King Cove continues push for road to Cold Bay

Jan 5, 2017

The community of King Cove is hopeful the new Interior Secretary will look favorably on their proposed project to build a road through the Izembek National Wildlife Refuge to Cold Bay.

Frosty Creek, Izembek National Wildlife Refuge
Credit Kristine Sowl/ Alaska Region U.S. Fish & Wildlife Service

When Alaska Congressman Don Young was sworn in for his 23rd term in the House of Representatives Tuesday, he quickly introduced 38 pieces of legislation. Among them is a bill to build the King Cove road.

For decades, the village of King Cove on the Alaska Peninsula has sought to build an 11-mile road to an all-weather airstrip in Cold Bay. It would cut through the Izembek National Wildlife Refuge, ecologically sensitive habitat protected by the Fish & Wildlife Service. The Obama Administration denied a land swap proposed in 2013. With a new administration and the backing of Alaska’s Congressional Delegation, King Cove has renewed hope they’ll get their road.

After talking to President-elect’s Trump new Interior Secretary pick, Montana Representative Ryan Zinke, Young said that he thinks the road can be approved administratively. But, in case it is not, he also has introduced a bill.

Della Trumble, a spokesperson for the King Cove Corporation, lists key reasons proponents of have fought so long for the road.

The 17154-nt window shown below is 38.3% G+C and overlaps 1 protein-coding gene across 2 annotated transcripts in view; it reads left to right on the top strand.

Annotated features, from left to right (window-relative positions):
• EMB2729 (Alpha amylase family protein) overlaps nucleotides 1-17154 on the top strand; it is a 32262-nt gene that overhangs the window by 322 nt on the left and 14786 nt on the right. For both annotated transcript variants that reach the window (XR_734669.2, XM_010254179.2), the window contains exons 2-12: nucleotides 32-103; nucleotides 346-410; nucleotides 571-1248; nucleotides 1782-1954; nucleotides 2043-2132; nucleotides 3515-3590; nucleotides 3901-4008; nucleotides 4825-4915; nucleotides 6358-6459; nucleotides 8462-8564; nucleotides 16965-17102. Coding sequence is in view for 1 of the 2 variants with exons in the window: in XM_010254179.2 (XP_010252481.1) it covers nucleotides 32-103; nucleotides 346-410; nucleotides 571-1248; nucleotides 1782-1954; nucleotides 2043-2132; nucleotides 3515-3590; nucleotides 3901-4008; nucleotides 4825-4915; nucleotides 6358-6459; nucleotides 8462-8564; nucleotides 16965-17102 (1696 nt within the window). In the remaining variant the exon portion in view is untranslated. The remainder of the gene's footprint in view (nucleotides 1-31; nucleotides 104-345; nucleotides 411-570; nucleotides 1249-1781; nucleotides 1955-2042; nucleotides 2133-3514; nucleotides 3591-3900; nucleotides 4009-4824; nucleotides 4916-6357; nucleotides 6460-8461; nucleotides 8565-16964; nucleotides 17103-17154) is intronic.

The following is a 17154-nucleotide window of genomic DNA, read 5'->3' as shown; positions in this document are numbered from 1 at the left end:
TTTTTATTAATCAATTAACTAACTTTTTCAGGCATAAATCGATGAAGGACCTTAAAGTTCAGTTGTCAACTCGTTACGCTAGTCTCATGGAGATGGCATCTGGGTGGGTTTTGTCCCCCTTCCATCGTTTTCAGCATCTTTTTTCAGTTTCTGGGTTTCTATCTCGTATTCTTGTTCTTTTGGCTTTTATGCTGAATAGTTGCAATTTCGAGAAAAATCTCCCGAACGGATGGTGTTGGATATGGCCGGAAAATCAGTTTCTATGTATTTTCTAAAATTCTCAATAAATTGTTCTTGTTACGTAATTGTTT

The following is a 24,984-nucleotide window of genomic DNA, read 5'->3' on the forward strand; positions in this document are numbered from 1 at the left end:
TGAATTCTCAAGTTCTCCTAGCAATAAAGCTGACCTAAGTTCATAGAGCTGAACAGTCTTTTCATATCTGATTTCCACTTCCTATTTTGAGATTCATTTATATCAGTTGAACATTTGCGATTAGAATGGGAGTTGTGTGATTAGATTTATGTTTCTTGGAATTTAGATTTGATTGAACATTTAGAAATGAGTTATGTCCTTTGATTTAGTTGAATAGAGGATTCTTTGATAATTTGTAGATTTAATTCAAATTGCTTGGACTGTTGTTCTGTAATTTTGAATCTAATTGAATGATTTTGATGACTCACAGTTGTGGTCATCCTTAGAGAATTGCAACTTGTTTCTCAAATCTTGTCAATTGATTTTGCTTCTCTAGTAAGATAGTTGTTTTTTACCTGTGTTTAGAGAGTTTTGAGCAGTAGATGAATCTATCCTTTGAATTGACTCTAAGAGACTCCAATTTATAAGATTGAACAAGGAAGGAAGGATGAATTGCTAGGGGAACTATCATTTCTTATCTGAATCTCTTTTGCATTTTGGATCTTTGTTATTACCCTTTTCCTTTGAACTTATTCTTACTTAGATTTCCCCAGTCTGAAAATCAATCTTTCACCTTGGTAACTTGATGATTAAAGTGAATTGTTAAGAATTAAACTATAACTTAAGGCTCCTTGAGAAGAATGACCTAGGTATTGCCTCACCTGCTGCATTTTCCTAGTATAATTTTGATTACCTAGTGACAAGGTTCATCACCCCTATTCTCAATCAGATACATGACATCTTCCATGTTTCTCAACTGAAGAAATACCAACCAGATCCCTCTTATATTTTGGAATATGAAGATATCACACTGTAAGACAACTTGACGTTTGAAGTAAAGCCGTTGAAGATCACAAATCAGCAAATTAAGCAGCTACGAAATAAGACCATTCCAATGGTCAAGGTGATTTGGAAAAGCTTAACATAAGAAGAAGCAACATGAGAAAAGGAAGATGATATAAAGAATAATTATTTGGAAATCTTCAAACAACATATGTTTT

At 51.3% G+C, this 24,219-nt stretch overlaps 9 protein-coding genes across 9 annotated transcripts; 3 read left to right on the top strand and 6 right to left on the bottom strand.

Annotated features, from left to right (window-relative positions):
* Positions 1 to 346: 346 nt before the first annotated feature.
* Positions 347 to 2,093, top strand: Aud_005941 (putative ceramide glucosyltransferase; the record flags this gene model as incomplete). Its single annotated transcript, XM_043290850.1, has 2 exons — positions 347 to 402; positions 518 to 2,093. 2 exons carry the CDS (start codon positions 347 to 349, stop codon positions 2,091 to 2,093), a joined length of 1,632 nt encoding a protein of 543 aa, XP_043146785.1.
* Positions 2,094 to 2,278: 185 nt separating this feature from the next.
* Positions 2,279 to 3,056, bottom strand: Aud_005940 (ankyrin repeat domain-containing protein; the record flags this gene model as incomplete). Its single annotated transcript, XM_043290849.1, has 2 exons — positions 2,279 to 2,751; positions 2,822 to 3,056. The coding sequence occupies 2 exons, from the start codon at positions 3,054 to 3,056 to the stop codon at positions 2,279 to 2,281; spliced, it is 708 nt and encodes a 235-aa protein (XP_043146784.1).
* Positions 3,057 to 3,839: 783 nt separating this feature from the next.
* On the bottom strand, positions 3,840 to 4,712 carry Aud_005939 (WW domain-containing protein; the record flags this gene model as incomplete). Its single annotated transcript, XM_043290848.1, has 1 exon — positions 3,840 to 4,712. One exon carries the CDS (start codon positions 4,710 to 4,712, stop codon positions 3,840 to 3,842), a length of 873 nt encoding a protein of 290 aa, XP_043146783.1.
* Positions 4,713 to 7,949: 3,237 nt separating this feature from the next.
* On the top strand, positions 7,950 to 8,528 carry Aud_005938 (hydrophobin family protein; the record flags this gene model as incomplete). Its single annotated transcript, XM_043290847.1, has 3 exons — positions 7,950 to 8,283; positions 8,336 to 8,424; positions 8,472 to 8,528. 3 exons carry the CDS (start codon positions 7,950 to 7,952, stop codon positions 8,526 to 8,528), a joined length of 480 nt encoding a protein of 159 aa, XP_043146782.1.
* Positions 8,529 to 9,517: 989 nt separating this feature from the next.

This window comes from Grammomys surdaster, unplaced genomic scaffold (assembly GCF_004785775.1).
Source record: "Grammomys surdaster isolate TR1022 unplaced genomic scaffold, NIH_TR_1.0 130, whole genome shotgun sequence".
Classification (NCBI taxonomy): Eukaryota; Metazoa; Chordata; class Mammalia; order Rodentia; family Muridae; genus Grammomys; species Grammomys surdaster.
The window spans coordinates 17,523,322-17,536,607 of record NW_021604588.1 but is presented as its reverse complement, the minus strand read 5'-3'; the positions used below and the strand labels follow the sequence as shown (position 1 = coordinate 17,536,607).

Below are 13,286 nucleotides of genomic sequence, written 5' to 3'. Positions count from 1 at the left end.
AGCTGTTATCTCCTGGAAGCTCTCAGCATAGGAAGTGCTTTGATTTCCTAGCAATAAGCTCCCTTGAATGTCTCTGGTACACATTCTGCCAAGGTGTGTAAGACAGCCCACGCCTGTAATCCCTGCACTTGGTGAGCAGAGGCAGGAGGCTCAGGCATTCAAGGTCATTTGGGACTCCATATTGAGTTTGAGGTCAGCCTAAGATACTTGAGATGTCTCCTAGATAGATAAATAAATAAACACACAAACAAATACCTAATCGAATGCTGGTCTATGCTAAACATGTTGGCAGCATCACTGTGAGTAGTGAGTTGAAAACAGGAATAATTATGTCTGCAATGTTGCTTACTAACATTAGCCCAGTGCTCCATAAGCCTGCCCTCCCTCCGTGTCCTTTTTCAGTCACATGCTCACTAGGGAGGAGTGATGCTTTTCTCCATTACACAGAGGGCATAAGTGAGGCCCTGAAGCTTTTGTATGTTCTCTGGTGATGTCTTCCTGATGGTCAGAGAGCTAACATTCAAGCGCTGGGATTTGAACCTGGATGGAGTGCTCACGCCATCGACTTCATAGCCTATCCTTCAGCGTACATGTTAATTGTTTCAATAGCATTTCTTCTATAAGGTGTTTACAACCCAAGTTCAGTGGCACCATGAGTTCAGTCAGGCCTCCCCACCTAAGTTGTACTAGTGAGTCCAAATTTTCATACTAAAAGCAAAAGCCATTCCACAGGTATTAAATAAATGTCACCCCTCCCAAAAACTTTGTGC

“First and foremost is safe access in times of emergencies,” she says. “And in this case it’s normally medical emergencies. And other than that, it’s on a day-to-day basis safe access between the communities of King Cove and Cold Bay.”

When weather is extreme, planes can’t get in or out of King Cove. In the past year, 17 people were medically evacuated, three by the U.S. Coast Guard.

Opponents of the land swap and road construction say it would damage sensitive wildlife habitat. They say that a road through the congressionally delegated Izembek National Wildlife Refuge could harm species such as Pacific brant, emperor geese, Steller’s eiders, tundra swans, and sea lions.

What King Cove’s lobbying strategy with a new Interior Secretary will be, Trumble won’t yet say. She does say, though, that the village is optimistic and that decade’s into this fight, they don’t plan to give up any time soon.

Contact the author: avery@kdlg.org.